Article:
CommunityFDL Main Blog

Hong Kong Chief Executive Says Poor Will Get Too Much Power If Protesters Win

Points for honesty? Hong Kong Chief Executive Leung Chun-ying gave a rather blunt explanation for why the Occupy Central pro-democracy protesters could not succeed – it would give poor people in Hong Kong too much power. Chief Executive Leung disclosed his views in a press conference that included Western media.

Though Hong Kong is part of China and ultimately under the authority the Chinese Communist Party, Hong Kong has remained somewhat autonomous with a commercial oligarchy running the island for decades. From the Leung’s perspective, if the residents of Hong Kong were able to vote for their leaders the power of that oligarchy would be threatened. Therefore, Leung explained, he supported Beijing’s role in pre-selecting candidates for the upcoming 2017 election so the poor would, in essence, know their place. Beijing will undoubtedly work with Hong Kong’s elite to decide who should be able to run for office and who should not.

The Beijing-appointed leader of Hong Kong, Leung Chun-ying, said Monday evening that it was unacceptable to allow his successors to be chosen in open elections, in part because doing so would risk giving poorer residents a dominant voice in politics… In an interview with a small group of journalists from American and European news media organizations, his first with foreign media since the city erupted in demonstrations, he acknowledged that many of the protesters are angry over the lack of social mobility and affordable housing in the city. But he argued that containing populist pressures was an important reason for resisting the protesters’ demands for fully open elections.

Instead, he backed Beijing’s position that all candidates to succeed him as chief executive, the top post in the city, must be screened by a “broadly representative” nominating committee appointed by Beijing. That screening, he said, would insulate candidates from popular pressure to create a welfare state, and would allow the city government to follow more business-friendly policies to address economic inequality instead. Leung’s blunt remarks reflect a widely held view among the Hong Kong elite that the general public cannot be trusted to govern the city well.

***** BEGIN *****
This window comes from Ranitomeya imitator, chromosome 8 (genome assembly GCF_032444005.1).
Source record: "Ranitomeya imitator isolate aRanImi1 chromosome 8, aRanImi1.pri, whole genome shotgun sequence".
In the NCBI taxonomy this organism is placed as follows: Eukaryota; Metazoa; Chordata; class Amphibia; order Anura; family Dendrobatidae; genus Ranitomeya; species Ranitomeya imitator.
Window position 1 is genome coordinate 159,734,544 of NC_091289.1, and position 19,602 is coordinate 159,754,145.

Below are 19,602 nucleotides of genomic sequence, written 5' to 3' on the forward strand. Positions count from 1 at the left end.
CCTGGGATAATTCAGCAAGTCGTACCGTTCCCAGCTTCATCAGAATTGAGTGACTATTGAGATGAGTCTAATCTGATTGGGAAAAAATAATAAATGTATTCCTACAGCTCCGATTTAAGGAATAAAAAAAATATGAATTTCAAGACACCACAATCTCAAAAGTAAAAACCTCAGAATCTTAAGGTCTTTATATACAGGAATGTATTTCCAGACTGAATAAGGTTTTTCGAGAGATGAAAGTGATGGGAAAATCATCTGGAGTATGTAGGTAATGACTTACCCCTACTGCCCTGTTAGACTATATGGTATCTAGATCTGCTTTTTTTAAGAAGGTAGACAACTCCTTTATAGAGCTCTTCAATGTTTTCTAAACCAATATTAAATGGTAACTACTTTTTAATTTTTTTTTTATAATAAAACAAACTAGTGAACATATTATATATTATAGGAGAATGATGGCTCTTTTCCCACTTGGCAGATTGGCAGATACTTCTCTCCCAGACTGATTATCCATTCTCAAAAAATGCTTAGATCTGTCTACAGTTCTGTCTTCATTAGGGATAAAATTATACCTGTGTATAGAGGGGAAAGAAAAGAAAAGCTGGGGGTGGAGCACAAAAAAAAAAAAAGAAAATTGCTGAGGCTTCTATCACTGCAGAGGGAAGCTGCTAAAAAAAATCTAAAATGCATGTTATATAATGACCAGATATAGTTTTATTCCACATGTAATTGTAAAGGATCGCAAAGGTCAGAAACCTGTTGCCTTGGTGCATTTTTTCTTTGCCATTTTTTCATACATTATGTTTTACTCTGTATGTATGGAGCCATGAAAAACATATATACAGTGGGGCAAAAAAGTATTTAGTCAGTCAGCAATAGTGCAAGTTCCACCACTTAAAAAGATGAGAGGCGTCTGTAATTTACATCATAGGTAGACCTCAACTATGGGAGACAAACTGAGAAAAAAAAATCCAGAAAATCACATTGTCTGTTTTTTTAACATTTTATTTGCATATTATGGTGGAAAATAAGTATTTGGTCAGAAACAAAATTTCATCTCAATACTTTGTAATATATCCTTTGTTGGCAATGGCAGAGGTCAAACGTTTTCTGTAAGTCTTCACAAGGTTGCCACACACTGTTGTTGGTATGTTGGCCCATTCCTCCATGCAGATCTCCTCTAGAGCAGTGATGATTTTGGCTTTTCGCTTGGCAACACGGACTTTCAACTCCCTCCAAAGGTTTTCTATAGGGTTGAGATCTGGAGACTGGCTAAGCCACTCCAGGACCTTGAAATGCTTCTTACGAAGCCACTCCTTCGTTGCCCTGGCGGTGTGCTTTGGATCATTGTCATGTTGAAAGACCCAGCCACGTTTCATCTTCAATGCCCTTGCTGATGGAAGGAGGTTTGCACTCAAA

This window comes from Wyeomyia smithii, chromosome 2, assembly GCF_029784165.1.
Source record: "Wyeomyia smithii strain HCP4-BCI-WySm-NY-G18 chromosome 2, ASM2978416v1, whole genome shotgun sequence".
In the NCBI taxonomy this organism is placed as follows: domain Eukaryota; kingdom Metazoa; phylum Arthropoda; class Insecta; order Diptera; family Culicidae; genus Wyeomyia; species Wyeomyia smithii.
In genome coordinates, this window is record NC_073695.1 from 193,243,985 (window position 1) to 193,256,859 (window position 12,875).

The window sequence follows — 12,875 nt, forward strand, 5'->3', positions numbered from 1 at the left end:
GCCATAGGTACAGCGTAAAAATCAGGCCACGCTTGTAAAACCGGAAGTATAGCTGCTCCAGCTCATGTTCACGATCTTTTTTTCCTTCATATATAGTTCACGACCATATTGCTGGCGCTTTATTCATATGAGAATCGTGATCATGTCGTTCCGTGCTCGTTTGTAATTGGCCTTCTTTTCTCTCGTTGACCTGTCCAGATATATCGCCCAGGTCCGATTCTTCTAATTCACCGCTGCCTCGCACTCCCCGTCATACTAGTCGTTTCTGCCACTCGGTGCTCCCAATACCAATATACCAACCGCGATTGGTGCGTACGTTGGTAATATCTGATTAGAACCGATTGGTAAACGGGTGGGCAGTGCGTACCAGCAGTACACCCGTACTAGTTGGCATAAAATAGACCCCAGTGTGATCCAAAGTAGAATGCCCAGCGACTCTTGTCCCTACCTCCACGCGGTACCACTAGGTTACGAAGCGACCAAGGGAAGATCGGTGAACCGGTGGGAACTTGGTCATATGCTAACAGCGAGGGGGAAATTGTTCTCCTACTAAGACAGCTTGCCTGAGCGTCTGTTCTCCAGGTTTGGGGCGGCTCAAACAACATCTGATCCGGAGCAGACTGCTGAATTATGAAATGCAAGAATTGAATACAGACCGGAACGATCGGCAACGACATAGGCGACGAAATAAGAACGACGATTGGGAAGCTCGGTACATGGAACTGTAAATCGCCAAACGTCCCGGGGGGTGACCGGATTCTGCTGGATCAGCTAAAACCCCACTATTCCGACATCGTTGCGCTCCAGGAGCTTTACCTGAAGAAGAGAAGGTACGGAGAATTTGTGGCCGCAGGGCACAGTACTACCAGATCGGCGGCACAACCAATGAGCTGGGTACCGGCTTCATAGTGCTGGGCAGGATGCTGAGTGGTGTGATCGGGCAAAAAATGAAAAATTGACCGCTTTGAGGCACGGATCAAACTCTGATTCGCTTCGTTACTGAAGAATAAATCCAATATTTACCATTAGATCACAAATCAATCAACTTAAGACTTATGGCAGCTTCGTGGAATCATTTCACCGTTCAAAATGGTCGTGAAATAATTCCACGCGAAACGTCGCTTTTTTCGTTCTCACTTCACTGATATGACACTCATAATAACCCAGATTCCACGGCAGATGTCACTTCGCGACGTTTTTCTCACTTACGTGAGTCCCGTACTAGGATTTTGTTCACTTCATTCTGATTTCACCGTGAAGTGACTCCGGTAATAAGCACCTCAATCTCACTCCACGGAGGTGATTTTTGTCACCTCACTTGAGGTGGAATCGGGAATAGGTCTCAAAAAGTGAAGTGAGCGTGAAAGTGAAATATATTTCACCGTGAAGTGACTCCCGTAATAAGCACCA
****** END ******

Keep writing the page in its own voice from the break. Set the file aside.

Has no one told Chief Executive Leung about letting the elite bribe candidates for office as the US does? It truly is refreshing to see a political leader openly state the reasons why they oppose democracy – not the sentiment but the bluntness. This is why the economic elite oppose democracy everywhere, because they understand that power is finite and sharing it with the poor means less for them.

And promoting more “business-friendly policies” is unlikely to address economic inequality. Hong Kong has long been considered one of the most business friendly countries in the world. It was specifically cited by conservative economist Milton Friedman as a model for the rest of the world. Needless to say being pro-business has not led to the poor being empowered or more equal. If it had, there might not be an Occupy Central in the first place.

Given Chief Exeuctive Leung’s views it is not surprising that talks between pro-democracy protesters and the Hong Kong government fell apart. The protesters will continue to seek justice in the streets.

CommunityThe Bullpen

Hong Kong Chief Executive Says Poor Will Get Too Much Power If Protesters Win